The World Trade Organization ruled Tuesday that Mexico's tuna industry has been harmed by U.S. "dolphin-safe" labeling rules and says the country can seek retaliatory measures worth hundreds of millions of dollars. The decision said Mexico's economic damages from the labeling rules amounted to $163 million a year. The Mexican government issued a statement saying it would "immediately ask the WTO's Dispute Settlement Body for authorization to suspend benefits" and also begin an internal process of targeting imports from the United States. In past decisions, the WTO has held that the U.S. "dolphin-safe" labeling improperly interfered with trade. Mexico's statement said its tuna industry meets "the highest international standards for the protection of dolphins and sustainability."
President Donald Trump has signed an executive order that will direct his new agriculture secretary to identify and eliminate what Trump says are unnecessary regulations that hurt farmers and rural communities. The order also establishes a new task force charged with reviewing policies, legislation and regulations that unnecessarily hinder agricultural and economic growth.
When the National Organics Standards Board delayed a vote in November on whether produce grown on hydroponic and similar systems could be organic, members wanted to step back and gather more information on the issue. Companies marketing organic greenhouse bell peppers, tomatoes and other vegetables grown on hydro- and aquaponic systems might have to wait another year before the issue is decided. The NOSB’s three-day spring meeting in Denver ended April 21, with no formal vote or action taken in regard to hydroponic and container growing, and it is unlikely there will be a vote in 2017. “The NOSB decided this was something so fundamental to the organics industry, they want everyone participating in the policy developing process for how to handle container and hydroponic growing systems,” said Lee Frankel, executive director for the Coalition for Sustainable Organics.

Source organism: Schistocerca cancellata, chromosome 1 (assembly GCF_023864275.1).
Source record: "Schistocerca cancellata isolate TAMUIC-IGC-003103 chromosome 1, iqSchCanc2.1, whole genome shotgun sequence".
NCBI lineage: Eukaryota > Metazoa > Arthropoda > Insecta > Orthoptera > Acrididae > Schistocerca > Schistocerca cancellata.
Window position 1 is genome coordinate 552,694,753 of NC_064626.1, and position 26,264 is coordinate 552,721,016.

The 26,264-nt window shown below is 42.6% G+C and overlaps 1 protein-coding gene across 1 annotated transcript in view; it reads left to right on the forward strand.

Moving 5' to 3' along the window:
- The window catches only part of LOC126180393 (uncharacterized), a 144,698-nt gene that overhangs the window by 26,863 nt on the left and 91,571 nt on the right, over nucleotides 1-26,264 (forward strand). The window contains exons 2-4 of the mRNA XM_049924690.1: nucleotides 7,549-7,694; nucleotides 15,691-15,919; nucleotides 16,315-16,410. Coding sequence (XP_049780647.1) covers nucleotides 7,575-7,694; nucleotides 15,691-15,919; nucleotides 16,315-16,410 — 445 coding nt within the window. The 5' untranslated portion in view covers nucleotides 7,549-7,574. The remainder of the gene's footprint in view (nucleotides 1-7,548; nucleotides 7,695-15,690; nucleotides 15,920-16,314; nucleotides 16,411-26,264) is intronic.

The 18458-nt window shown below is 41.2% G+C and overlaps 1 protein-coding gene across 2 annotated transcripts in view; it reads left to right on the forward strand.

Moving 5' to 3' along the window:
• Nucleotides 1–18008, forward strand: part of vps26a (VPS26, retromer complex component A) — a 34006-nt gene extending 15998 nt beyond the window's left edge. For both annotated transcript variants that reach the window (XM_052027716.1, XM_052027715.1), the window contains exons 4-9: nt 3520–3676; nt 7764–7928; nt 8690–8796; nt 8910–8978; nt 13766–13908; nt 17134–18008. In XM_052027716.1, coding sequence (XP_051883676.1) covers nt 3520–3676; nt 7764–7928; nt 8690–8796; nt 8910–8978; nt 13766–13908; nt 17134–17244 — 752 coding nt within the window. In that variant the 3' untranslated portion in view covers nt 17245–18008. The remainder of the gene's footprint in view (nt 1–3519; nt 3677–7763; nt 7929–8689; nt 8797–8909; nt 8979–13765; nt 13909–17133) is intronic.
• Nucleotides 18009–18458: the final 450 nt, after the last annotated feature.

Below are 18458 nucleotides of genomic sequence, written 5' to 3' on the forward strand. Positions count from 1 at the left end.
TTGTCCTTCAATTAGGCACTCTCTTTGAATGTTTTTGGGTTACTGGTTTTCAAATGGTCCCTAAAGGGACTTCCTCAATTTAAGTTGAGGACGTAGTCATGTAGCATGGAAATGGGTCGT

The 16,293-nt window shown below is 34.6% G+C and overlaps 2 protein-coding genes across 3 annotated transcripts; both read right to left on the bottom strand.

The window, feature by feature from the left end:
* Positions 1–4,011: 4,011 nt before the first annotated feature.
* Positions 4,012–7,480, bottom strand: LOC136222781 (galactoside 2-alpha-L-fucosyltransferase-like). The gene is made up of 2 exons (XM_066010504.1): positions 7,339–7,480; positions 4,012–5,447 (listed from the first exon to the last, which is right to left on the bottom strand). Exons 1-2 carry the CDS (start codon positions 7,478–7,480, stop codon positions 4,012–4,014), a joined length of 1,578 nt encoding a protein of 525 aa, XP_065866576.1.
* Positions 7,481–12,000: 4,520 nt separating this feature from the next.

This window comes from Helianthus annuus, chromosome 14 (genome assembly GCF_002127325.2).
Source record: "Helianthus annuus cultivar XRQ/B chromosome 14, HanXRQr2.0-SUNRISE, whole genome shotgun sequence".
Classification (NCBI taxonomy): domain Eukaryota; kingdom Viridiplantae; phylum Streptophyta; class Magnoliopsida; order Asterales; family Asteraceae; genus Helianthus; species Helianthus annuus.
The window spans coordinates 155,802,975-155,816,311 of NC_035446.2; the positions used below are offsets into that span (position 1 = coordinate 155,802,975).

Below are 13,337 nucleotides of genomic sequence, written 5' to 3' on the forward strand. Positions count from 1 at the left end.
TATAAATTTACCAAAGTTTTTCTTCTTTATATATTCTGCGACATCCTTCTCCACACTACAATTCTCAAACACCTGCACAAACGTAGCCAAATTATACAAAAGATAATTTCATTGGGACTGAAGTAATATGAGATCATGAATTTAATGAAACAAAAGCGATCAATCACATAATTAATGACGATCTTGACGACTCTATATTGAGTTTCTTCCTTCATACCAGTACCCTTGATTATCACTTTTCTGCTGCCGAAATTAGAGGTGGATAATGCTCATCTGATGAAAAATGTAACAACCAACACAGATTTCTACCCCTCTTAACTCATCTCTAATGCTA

A rule exempting livestock farms from reporting certain air pollutant emissions to the U.S. Environmental Protection Agency has been overturned by a federal appeals court. However, the decision by the U.S. Court of Appeals for the D.C. Circuit is most likely to affect large livestock operations or those with disproportionately high emissions, experts say.In 2008, the EPA exempted most farms from reporting ammonia and hydrogen sulfide emissions from animal waste to EPA under the Comprehensive Environmental Response, Compensation and Liability Act, or CERCLA.The EPA had determined that requiring such emissions reports from farms is “unnecessary because, in most cases, a federal response is impractical and unlikely.”The agency issued a similar exemption to the Emergency Planning and Community Right-to-know Act, or EPCRA, which requires reporting of those pollutants to state and local governments. However, the EPCRA exemption didn’t apply to large facilities, such as those with more than 1,000 cattle or 10,000 sheep. The Waterkeeper Alliance, an environmental group, filed a lawsuit against the exemptions while the two agriculture groups — the U.S. Poultry and Egg Association and the National Pork Producers Council — challenged the provision that excluded large confined animal feeding operations, or CAFOs, from the exemption.